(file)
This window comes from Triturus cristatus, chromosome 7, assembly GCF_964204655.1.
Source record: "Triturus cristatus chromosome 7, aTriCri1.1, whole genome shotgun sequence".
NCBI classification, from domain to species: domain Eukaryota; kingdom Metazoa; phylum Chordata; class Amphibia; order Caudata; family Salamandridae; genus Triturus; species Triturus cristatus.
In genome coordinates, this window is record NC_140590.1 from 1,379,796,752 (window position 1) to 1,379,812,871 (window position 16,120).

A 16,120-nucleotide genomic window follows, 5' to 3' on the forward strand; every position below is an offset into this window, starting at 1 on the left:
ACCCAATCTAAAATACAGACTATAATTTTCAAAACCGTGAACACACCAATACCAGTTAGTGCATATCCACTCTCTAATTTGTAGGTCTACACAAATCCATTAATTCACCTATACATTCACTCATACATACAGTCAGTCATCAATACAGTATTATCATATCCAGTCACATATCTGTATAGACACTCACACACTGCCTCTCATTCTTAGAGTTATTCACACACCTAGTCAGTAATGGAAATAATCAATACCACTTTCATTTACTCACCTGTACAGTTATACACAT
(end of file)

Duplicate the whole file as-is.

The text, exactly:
This window comes from Triturus cristatus, chromosome 7, assembly GCF_964204655.1.
Source record: "Triturus cristatus chromosome 7, aTriCri1.1, whole genome shotgun sequence".
NCBI classification, from domain to species: domain Eukaryota; kingdom Metazoa; phylum Chordata; class Amphibia; order Caudata; family Salamandridae; genus Triturus; species Triturus cristatus.
In genome coordinates, this window is record NC_140590.1 from 1,379,796,752 (window position 1) to 1,379,812,871 (window position 16,120).

A 16,120-nucleotide genomic window follows, 5' to 3' on the forward strand; every position below is an offset into this window, starting at 1 on the left:
ACCCAATCTAAAATACAGACTATAATTTTCAAAACCGTGAACACACCAATACCAGTTAGTGCATATCCACTCTCTAATTTGTAGGTCTACACAAATCCATTAATTCACCTATACATTCACTCATACATACAGTCAGTCATCAATACAGTATTATCATATCCAGTCACATATCTGTATAGACACTCACACACTGCCTCTCATTCTTAGAGTTATTCACACACCTAGTCAGTAATGGAAATAATCAATACCACTTTCATTTACTCACCTGTACAGTTATACACAT